While Berlin pleasantly surprised me, I was rather nervous about Brussels. Would I like the city just as much? Would it be fun? Would it be boring?
Brussels came as a bit of shocker. There was much about this city that I could not grasp in the first interaction…I got lost, wandered off my path and then began discovering the city for it’s true nature!
I am a firm believer of, “Those who wander… discover!” 🙂
And Brussels was no different.
I remember the first time I read about Brussels was in class X, we had a chapter in a Democratic Politics about the power sharing and the division of the Flemish and the Wallonian region. While more than half the population lived in the Flemish region and spoke Dutch, the remaining lived in the Wallonian region and spoke French, with barely 1% speaking German.
This comes in addition to the fact that Belgium shares its borders with France, Germany and Netherlands.
First Impressions Of Brussels
Why this is important?
Because when you go to Brussels, you will find all signs and instructions in not 1 but 2 languages- Dutch and French.
All stops & stations too have 2 names: Dutch name and French name!
Now while it’s a cool thing for the sake of power sharing, but for a tourist who is only in the city for over a couple of days, it could take some time to adjust with this.
Personally speaking, I lost my way at least 4 times on the first day itself… All thanks to the convenient co-existence of the French and Dutch names!
Brussels, as we know houses the headquarters of the European Commission. It’s important position in international politics is directly relatable.
The dual language system to me was another masterstroke at diplomacy.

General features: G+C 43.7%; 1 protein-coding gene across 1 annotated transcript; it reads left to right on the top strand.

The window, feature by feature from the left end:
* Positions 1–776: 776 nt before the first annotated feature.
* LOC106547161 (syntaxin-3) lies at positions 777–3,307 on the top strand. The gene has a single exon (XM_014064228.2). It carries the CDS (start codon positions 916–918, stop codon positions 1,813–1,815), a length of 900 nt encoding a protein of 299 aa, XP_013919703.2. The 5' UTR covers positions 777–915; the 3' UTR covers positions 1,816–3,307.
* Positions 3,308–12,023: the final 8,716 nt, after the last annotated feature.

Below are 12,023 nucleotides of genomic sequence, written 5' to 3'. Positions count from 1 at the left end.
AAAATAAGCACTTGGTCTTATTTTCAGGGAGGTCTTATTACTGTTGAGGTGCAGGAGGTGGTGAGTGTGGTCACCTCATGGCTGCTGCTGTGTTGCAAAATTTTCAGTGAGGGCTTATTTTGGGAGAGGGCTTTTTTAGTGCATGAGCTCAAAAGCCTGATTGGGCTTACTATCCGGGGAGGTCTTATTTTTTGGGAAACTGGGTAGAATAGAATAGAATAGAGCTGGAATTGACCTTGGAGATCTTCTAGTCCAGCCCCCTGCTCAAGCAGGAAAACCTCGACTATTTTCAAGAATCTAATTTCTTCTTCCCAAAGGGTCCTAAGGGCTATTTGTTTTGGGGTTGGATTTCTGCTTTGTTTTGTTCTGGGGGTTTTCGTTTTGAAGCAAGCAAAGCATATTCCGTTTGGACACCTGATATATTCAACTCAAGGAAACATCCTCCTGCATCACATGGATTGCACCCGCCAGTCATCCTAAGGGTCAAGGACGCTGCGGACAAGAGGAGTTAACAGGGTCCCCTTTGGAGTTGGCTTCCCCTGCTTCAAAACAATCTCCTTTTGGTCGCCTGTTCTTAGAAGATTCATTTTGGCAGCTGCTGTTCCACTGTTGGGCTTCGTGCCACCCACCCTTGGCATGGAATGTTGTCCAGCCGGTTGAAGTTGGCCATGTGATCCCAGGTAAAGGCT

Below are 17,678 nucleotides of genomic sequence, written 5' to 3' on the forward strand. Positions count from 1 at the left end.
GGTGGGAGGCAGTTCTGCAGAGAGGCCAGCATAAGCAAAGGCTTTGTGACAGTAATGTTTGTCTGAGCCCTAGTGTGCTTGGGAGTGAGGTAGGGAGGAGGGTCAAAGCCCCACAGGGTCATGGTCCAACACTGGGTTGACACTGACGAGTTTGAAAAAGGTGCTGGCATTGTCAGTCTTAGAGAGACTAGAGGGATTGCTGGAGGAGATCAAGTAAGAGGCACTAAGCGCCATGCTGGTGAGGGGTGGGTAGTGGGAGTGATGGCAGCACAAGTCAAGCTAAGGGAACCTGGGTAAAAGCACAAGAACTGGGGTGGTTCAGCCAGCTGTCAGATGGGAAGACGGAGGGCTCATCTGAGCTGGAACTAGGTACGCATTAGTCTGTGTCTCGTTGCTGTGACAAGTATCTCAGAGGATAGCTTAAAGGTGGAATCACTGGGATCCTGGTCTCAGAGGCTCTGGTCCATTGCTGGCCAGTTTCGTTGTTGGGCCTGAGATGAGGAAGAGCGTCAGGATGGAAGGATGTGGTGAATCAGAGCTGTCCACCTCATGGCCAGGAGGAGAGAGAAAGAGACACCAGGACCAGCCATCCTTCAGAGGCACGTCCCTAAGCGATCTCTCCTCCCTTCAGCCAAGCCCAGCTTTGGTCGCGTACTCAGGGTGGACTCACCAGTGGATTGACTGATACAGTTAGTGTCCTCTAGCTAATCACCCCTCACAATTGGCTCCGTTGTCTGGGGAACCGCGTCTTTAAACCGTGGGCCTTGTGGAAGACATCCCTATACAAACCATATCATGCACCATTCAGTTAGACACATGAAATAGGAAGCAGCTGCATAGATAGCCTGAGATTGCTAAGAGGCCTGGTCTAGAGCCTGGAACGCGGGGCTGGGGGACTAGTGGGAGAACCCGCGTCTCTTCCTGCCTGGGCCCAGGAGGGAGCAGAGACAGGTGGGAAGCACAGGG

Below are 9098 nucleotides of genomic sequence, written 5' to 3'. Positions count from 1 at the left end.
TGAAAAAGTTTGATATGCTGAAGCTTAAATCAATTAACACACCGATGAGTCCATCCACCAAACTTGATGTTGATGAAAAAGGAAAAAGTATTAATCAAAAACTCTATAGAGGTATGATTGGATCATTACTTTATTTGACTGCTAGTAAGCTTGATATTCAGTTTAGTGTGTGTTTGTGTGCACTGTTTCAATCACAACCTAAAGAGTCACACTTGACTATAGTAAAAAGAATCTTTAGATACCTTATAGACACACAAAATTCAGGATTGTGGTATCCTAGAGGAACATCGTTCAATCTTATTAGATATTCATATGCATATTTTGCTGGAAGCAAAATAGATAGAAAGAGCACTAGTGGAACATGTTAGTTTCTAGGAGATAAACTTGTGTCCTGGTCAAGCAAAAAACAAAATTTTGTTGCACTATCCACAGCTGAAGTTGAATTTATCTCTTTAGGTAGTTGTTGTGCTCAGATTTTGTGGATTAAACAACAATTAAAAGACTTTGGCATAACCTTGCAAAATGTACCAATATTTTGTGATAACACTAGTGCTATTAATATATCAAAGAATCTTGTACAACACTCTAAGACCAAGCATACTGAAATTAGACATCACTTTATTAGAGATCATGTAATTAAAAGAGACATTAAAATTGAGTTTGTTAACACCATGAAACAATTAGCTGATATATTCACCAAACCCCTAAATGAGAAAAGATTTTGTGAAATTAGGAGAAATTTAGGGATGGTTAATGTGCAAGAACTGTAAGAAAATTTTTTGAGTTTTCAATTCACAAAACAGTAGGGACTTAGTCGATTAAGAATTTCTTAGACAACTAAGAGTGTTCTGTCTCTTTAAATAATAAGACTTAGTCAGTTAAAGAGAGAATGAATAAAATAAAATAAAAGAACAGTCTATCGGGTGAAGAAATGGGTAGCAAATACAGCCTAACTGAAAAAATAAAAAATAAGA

Brussels truly appeared like the city that wanted to please one and all. (Often in a good way, I guess!)
This city has a museum for everything- from comic strips to auto mobiles, to European symbols… Brussels seemed all inclusive to me.
Inclusive of not just peace…
… but REBELLION
After all, which other city would consider a tiny statue of a little boy pissing as their key attraction in the city even in the presence of grand museums and royal palaces! This statue, called the Manneken Pis did not cease to amaze me. I further found out that there is a whole museum dedicated to clothes used to decorate this little statue.
There is also a female and a dog version of this.
And that’s not the end of rebellion for the people of this great city.
One of the visibly beautiful and omnipresent element in Brussels or Bruxelles is the street art graffiti. In the name of art, rebellion, expression and voice… every lane is vibrant with street art.
You could look up while walking and find one!
Read Here: Sleep Well Youth Hostel, Brussels
While the differences between the Dutch and the French speaking populations still exist, but Brussels surely has its way of life.
I was impressed to see that this is the city that would get up and get on its toes as early as 6:30 in the morning, even on a chilly winter morning. Whether there’s governance or not, people have created an order of life which exists even unsupervised.
Belgian Chocolate & Beer
Finally, the finest aspect of Brussels to me was the Belgian Chocolate and Beer.
Chocolate and Beer are considered the symbols of the good life and are celebrated everywhere. But Brussels takes both, very seriously.
Right from the creation to the consumption, every aspect is carefully picked.
I could easily spend a lifetime here, trying a different beer and a different praline each day.
It took some time for me to fully be able to comprehend my first impression of the Belgian capital. I am still in the process.
But Brussels is definitely a welcoming and an accommodating city… only second to Dubai in diversity!
It may not be a top tourist pick, but there’s definitely no element called BORING BRUSSELS. Indeed, the best adventure to take would be to go out and explore Brussels or Bruxelles as they call it.
It will grow on you… slowly but surely! Like it did for me 🙂
Have you been to Brussels? What was your first impression like?
Also Read: First Impressions of Berlin, Germany